Power of Cloud Can Enable Computationally Intensive Features Like Tree Destruction & Physics Effects

SpeedTree’s Kevin Meredith discusses the potential of the real-time foliage creator.

Posted By | On 25th, Feb. 2016 Under News


Of the many technologies that will have application in gaming for years to come, SpeedTree is perhaps one of the top-most. As a real-time foliage creation software, SpeedTree has found use in games like The Witcher 3: Wild Hunt, Batman: Arkham Knight and many other high-profile games. How will it benefit from the power of cloud computing in the coming years though?

GamingBolt spoke to SpeedTree director of business development Kevin Meredith about the same. After the reveal of Crackdown 3, is there an application for streaming large amounts of foliage through the cloud? “Yes, the cloud should enable computationally-intensive features like tree destruction and other physics effects, which can impact both aesthetics and gameplay. We’d like to think SpeedTree offers a lot of options for customers who cloud-stream their games.”

Meredith also commented on resolution vs. frame rate, especially with many games taking alternative routes to increasing visual fidelity even at a lower frame rate (like Star Wars Battlefront, which focuses more on alpha effects and post-processing). How does SpeedTree fit into such an alternative scenario?

“We’ve always tried to develop SpeedTree so it works great in any game, whether it’s a twitchy first person shooter or the latest Sims game. Artists can design trees in the SpeedTree Modeler for the particular look-and-feel they’re after, and tweaking the rendering code in the SDK is something we encourage.”

Thoughts on all this, especially with the potential that SpeedTree will unlock with cloud computing? Let us know in the comments.

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  • Mark

    Well Microsoft bought out Havok, in part for use on the cloud. Now what do they think about SpeedTree? All that I can say about it is, because of studios using it, I’ve been blown away in current gen games from The Witcher 3, to even the Gears 4 demo. Something as simple as trees blowing in games, create that realism, that makes me appreciate the current gen systems over the last ones…

    • JerkDaNERD7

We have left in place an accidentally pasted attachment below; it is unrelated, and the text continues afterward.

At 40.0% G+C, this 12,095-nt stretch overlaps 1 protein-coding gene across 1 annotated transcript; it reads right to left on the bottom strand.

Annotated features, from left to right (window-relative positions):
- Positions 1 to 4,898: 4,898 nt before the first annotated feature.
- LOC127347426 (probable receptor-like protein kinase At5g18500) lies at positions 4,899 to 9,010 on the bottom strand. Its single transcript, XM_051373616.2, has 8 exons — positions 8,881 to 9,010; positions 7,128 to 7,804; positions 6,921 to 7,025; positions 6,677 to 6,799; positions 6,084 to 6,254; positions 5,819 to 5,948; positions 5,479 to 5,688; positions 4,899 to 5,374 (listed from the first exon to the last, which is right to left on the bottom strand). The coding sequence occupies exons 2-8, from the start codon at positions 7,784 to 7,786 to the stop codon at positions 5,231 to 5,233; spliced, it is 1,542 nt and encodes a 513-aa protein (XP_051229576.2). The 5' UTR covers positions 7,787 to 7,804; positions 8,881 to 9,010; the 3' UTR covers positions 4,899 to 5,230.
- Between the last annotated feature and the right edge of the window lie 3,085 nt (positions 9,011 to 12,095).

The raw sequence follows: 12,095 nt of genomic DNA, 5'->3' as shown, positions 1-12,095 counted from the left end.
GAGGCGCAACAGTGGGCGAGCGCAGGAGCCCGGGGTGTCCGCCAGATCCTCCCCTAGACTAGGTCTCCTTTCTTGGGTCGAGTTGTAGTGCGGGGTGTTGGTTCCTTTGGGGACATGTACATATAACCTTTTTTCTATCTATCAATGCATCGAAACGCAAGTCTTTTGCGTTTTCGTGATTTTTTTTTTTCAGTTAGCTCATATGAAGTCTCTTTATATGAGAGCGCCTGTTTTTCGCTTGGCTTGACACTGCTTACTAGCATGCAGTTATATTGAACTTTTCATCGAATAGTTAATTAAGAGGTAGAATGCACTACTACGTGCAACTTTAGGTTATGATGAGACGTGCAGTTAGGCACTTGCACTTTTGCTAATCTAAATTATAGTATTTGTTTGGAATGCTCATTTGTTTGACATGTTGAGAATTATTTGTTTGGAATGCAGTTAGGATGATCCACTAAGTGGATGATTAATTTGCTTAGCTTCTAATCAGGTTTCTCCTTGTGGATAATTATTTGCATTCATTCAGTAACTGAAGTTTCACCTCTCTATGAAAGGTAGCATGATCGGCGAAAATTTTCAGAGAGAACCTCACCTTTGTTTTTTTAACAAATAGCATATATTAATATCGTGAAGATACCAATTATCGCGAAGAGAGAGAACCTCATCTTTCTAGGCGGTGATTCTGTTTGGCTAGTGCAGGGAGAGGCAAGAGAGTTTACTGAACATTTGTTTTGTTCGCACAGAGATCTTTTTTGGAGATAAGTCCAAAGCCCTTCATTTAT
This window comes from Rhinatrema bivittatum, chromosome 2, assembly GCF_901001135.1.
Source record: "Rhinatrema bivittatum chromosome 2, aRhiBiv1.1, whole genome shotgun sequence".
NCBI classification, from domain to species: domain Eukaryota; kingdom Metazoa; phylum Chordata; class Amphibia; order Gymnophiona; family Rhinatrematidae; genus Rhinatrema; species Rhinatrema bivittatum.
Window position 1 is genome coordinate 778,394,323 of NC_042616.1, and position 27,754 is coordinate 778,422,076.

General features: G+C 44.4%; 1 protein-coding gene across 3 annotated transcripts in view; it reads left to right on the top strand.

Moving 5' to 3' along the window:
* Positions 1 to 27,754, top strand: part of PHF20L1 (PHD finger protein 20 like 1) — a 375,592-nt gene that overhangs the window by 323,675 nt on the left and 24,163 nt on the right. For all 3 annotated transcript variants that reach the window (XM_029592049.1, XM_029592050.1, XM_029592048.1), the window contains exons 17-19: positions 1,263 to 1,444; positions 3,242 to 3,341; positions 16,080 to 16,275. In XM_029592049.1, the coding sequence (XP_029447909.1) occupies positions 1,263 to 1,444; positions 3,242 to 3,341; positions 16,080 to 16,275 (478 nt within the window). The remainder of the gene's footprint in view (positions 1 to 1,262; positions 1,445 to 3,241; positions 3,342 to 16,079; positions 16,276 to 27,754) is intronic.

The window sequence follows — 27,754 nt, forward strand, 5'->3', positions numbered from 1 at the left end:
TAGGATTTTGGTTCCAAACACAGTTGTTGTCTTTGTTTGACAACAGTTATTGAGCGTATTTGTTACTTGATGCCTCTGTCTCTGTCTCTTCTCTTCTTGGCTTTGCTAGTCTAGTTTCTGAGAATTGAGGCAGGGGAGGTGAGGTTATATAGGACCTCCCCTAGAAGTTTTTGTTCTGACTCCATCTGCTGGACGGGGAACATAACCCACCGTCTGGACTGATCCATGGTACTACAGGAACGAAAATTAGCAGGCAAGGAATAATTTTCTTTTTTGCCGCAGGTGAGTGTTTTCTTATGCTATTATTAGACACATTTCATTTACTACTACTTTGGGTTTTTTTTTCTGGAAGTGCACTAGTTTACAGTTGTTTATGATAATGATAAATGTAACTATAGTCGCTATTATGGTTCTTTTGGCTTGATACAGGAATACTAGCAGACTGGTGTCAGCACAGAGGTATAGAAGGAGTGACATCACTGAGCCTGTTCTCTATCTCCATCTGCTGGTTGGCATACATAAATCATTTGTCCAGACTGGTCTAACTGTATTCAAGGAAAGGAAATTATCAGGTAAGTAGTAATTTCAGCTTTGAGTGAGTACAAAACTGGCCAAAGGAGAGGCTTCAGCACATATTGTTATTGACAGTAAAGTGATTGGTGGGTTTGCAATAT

Got to admit, in terms of graphical leaps it seems Microsoft is truly taking that task on. I’m starting to realize it difficult to achieve what we see in these demos without financially breaking these companies. So I guess cloud is the answer for now, but they’ll have to prove it.

    • andy

      And yet their console is the one currently lacking an exclusive mind blowing actual next gen looking game that does next gen things, that also runs at 1080p.

    • DLConspiracy//

      He didn’t mention Xbox. You did. Stop hating on cloud compute just because it’s associated with a console you have consistently whined about for years. I am looking at this from a gaming stand point and you should too. You act as if something that will make our gaming experience better on any platform is a bad thing. Now go back to railing your plastic device in the USB hole. It gets really old andy. Your $400 device is more powerful. Now move on with your life dude.

    • DarthDiggler


      @jerkdanerd7:disqus did mention Microsoft. @disqus_cg6oqy3NFA:disqus Never hated on Cloud compute. He was just remarking there are consoles on the market that can achieve certain benchmarks that other consoles can’t.

      I think many of us are excited about the future possibilities of the cloud. There are also many of us that understand that cloud is mostly a marketing buzz-word and games have had “cloud” features for a long time. MMOs operate in an environment that is basically a cloud. Many FPSes do as well. Pretty much any sort of game or application that relies on dedicated servers is more or less a cloud. Certainly what MS looks to do with Crackdown seems promising, but nothing about that technology is exclusive to Microsoft. The cloud application for Crackdown 3 is Cloudgine’s which is running on Azure.

      The big issue I have with this is MS could very well use this feature to sneak their Always Online business model back into the Xbox One. Especially if they start implementing the cloud heavily into single player experiences.

      Just because I and Andy aren’t bending over and grabbing our ankles at the mention of the word cloud doesn’t mean we are some kind of technological Luddites.

    • DLConspiracy//

      Ever since cloud has been mentioned it’s been a PS vs Xbox BS conversation and Andy has been online for years naysaying anything. Its OK to be sceptical. It’s OK to take it with a grain of salt but that’s not what he is doing or has been doing since before this Gen started. If it was his first remark I wouldn’t have been so harsh. Is cloud fully ready for this gen? I don’t know. Is it not ready? Nobody can say. MS has a lot of money and they always seem to be readying for the future. Both consoles are pushing an online future. They do it in all their marketing. It isn’t until some little ddos kids bring either network to a standstill that it’s been a concern. They both push day one digital. There is a reason because it’s cheaper and a lot of people make up those connected than the ones who are not.

      I’m just hoping cloud will be an extension of gaming at some point regardless of who it’s for. When I see people always trying to throw a stupid “my console is more powerful jab” into the mix… it comes across as an agenda. An agenda that includes putting anything down outside of Sony. Which is stupid.

    • DarthDiggler


      I participate in comments for years now and Andy is not a complete unknown, but he certainly doesn’t attempt to hijack and drive conversations like some of the console and PC fanboys we see out there.

      In terms of his SINGLE comment here, I am 100% correct in what I pointed out.

      What do other people’s agendas have to do with me, you or Andy? That sentence seems completely superfluous.

    • DLConspiracy//